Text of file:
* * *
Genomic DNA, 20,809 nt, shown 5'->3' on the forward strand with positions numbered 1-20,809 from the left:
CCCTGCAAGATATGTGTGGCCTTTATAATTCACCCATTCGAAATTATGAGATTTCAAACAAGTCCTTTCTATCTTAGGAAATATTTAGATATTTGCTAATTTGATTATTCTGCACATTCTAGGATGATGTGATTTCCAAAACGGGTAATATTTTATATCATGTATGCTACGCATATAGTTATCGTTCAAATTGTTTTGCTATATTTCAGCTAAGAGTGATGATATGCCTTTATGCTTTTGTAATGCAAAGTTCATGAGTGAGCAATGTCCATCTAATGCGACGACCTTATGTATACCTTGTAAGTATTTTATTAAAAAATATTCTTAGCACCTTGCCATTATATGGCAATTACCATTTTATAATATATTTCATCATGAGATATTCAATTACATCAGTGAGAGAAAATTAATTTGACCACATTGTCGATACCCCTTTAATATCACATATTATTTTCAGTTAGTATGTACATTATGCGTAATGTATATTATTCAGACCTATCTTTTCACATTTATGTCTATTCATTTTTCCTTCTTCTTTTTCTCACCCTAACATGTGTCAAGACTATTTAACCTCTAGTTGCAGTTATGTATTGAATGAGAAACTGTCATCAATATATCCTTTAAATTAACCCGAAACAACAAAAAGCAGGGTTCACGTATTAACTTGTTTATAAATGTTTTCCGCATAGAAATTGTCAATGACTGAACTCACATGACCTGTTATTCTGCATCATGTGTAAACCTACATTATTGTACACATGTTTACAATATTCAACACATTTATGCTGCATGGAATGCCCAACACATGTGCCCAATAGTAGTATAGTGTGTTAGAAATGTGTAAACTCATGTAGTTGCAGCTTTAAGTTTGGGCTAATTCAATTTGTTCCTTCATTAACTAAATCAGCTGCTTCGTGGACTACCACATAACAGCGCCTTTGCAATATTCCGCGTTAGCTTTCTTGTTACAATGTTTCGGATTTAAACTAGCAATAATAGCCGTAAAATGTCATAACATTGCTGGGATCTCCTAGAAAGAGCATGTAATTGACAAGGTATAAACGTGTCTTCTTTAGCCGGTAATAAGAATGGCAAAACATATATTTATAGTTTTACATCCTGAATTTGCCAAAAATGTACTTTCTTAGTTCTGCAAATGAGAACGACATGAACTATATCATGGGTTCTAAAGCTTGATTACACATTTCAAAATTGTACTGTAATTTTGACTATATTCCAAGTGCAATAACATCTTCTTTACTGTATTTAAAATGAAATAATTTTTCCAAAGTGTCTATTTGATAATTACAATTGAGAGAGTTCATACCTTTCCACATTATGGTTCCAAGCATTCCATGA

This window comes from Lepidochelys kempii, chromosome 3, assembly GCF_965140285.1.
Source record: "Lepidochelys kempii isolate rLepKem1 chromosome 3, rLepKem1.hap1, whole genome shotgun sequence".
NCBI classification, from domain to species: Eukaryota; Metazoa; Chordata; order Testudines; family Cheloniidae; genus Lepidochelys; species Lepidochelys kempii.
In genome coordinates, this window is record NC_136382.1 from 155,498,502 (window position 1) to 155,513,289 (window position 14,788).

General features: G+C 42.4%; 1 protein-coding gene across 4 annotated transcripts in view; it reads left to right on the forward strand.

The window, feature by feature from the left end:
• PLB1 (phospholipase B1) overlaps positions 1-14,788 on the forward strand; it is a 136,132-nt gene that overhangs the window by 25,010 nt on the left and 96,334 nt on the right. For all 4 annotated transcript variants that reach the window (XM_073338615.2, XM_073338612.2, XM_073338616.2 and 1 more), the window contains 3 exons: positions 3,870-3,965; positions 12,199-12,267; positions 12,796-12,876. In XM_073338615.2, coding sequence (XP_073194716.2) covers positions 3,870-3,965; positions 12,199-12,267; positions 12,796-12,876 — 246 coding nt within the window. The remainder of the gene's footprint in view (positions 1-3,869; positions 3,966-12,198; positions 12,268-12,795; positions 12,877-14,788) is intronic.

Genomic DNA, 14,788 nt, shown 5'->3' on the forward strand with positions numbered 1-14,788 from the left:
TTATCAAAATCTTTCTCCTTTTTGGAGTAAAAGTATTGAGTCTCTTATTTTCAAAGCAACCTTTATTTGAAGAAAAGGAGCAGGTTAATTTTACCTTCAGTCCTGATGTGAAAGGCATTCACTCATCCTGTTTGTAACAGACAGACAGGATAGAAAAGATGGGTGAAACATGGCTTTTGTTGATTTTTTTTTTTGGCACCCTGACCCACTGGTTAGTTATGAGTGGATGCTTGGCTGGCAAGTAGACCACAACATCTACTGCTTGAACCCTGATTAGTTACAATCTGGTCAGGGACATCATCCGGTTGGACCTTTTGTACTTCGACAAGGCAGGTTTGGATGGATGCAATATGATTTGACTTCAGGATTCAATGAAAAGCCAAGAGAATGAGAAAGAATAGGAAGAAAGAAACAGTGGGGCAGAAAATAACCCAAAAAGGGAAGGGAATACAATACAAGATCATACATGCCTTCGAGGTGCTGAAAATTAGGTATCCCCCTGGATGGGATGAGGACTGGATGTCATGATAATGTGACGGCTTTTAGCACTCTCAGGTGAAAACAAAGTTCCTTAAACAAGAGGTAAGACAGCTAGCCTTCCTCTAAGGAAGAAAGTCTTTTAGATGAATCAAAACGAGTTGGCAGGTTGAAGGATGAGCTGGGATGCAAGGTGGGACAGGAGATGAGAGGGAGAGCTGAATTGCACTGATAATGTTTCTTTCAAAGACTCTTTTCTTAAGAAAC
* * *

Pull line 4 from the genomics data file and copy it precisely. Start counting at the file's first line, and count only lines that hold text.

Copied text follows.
Source record: "Lepidochelys kempii isolate rLepKem1 chromosome 3, rLepKem1.hap1, whole genome shotgun sequence".